Curves and Angles
I've always thought it's absolutely fascinating, the degree of complexity which emerges when water freezes. In particular, when it freezes slowly, at uneven temperatures.
Snowflakes are the best-known example of this, but frost patterns can be amazing too, in their richness and variety. All this arises from fundamentally quite simple behaviour of water molecules on a tiny scale - when they get cold enough to stick together, they do so in hexagonal patterns, because all else being equal that's the most efficient way to stack balls on a plane. This provides a seed shape, and self-catalysing processes scale it up from there.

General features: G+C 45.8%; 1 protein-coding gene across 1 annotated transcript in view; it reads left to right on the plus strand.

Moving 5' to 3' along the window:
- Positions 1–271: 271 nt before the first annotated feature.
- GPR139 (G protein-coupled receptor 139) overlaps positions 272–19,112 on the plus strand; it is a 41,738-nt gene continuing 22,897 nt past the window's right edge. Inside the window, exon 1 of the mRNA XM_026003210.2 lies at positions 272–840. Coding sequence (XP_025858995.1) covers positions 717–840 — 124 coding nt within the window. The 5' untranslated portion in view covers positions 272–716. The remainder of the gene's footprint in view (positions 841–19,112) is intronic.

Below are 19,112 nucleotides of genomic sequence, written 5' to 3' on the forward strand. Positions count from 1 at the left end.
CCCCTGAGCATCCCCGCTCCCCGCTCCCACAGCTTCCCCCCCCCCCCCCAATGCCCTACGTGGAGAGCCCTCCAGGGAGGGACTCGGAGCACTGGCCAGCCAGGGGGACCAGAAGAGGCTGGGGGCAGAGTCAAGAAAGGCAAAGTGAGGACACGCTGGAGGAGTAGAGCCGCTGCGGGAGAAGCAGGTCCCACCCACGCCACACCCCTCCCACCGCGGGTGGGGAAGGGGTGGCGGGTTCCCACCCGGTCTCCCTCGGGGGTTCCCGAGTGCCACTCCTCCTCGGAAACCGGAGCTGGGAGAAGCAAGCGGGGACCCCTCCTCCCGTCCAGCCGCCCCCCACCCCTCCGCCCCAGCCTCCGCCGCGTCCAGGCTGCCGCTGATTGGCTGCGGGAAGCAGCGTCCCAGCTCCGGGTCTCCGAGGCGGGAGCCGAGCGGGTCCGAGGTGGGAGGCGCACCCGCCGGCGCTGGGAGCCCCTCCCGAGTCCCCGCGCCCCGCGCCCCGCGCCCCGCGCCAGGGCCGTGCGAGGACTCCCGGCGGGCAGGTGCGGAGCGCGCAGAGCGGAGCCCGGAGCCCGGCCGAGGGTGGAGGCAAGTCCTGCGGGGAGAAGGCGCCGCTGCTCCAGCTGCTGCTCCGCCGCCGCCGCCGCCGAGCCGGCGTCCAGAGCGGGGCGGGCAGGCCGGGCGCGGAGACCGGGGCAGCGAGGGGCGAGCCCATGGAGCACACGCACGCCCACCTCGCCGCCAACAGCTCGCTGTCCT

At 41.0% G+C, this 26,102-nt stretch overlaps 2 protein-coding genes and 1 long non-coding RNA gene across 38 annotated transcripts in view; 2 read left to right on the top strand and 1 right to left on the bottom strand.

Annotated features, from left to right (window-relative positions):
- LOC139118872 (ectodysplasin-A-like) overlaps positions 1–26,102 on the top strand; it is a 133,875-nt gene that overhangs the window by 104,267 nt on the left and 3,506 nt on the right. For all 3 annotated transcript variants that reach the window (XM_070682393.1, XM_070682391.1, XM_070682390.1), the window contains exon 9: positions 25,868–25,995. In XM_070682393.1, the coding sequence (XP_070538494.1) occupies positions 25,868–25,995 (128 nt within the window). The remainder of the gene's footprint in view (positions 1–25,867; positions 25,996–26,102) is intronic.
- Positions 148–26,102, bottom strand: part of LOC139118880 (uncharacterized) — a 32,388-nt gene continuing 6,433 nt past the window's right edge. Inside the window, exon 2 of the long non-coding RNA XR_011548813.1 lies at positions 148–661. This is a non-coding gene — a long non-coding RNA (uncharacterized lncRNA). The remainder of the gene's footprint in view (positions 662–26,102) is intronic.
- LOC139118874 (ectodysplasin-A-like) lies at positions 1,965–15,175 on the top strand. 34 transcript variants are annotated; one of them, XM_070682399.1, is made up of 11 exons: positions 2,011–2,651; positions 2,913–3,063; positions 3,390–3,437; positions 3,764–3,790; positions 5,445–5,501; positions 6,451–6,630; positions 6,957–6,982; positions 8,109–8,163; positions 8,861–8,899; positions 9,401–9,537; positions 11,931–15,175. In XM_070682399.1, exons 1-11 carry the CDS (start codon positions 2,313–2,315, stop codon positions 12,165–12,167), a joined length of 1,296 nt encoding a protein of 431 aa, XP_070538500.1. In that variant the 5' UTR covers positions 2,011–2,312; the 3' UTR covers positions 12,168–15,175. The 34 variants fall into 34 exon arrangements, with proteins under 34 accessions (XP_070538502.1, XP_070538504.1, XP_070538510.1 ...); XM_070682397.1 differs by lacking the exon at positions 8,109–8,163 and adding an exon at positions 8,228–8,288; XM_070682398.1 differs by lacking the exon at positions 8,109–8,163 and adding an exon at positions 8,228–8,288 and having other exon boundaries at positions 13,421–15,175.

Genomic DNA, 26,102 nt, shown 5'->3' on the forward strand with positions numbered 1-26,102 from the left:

Depending on the temperature, pressure and humidity, the growth might tend more towards plates or needles; when these factors changes while the ice crystals are still forming, an astonishly rich variety of forms becomes possible.